Lumia Nocito Says You Can Be Everything At Once
The model, DJ, photographer, artist, and bonafide It-Girl on embracing her multiplicity and nurturing her creative spirit in the process.
For Issue 04: Hacking It, Byline teamed up with Urban Outfitters and Dickies to highlight individuals who have paved their own paths and unlocked new levels in their respective industries. These creators defy the system by making their own rules, and in other words, they're Hackers.
Flat white New York light falls through the window in which Lumia Nocito sits, vaping. It’s early afternoon and we’re in her bedroom, which is also white. By the door, a white turntable. On the bed, nestled amongst fluffy white linens is a teddy bear. The only color in the room comes from his tawny fur, the bright pink vape in Nocito’s hand, and a blue chessboard in the corner. I’ve asked what she says when someone at a cocktail party or family gathering wonders what she does. “Sometimes I'll just say I'm an artist,” she says. “Other times, I’ll be like, ‘I’m a photographer, model and DJ.’ But calling myself an artist in my brain helps me understand myself more because then I'm not limited.” She gestures at the wall behind me, consumed by a three-dimensional sculpture. It’s white, textured, shaped like an exploding star. “I'm working on that,” she says. “It's not done.”
Nocito is twenty-four but has already launched successful careers as both a photographer and a model. She met her mentor, Petra Collins, as a junior at the Dalton School when a friend invited her to her Collins’ house to assist with a shoot: “She was like, do you want to come to Petra’s house with me because she’s shooting her personal work and needs someone to hold lights and also model. I was like, yea duh. She was doing what I wanted to do.” From there, Nocito learned from Collins, assisted Collins, modeled for Collins, which led to other modeling and photography jobs in the fashion industry. She attended Cooper Union for college, but continued to work throughout.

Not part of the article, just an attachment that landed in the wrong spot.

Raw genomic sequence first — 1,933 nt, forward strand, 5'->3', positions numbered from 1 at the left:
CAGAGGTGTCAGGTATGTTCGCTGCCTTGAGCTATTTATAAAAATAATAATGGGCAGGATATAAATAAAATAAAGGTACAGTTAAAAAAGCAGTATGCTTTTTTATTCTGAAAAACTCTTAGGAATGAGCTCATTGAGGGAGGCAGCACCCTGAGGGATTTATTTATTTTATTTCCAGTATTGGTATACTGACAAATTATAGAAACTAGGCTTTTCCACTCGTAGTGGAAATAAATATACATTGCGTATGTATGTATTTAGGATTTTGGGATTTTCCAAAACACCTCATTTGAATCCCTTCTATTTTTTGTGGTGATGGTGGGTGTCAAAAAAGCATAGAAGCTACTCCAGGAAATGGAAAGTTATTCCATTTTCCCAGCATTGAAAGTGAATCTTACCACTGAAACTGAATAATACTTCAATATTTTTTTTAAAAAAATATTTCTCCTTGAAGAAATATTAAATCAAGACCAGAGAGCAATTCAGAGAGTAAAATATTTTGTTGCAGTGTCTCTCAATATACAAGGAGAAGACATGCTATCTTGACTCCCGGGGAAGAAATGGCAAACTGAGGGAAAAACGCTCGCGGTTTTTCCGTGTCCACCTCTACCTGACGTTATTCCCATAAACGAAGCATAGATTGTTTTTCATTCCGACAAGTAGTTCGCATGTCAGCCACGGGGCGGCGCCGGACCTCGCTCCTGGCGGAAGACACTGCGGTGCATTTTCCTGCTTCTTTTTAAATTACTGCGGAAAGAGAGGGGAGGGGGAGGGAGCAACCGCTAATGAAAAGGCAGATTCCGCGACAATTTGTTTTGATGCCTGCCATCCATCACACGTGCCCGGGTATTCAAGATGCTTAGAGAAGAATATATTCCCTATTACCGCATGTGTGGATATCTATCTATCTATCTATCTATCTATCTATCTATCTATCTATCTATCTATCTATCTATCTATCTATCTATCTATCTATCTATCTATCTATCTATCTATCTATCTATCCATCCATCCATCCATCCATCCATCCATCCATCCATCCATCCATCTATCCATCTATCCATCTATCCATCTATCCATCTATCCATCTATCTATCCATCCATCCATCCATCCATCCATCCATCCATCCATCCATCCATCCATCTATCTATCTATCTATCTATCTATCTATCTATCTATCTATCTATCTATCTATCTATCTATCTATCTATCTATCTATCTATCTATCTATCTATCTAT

Naturally, modeling led to influencing; on Nocito’s Instagram grid I spy collaborations with Coach, Tory Burch, and Vans to name a few. In 2023, Nocito was named an It Girl in the now-infamous New York Magazine It Girl issue. But when I ask her what an It Girl is she says, “I don’t know and I literally don’t think I would ever call myself that.” She pulls on her vape contemplatively. “Many of my friends were in that article too and they’re all very genuine. They do the whole fashion thing. They attend events, they do influencer shit. But they also have their own interests that they take seriously.” I glance at the sculpture, then at the turntable, and ask how she started DJing. “I learned a couple months ago,” she says. “People have been telling me I should DJ for almost a decade because I know so much music. So I started and was like, this makes a lot of sense. I’ve been collecting music my whole life for this.”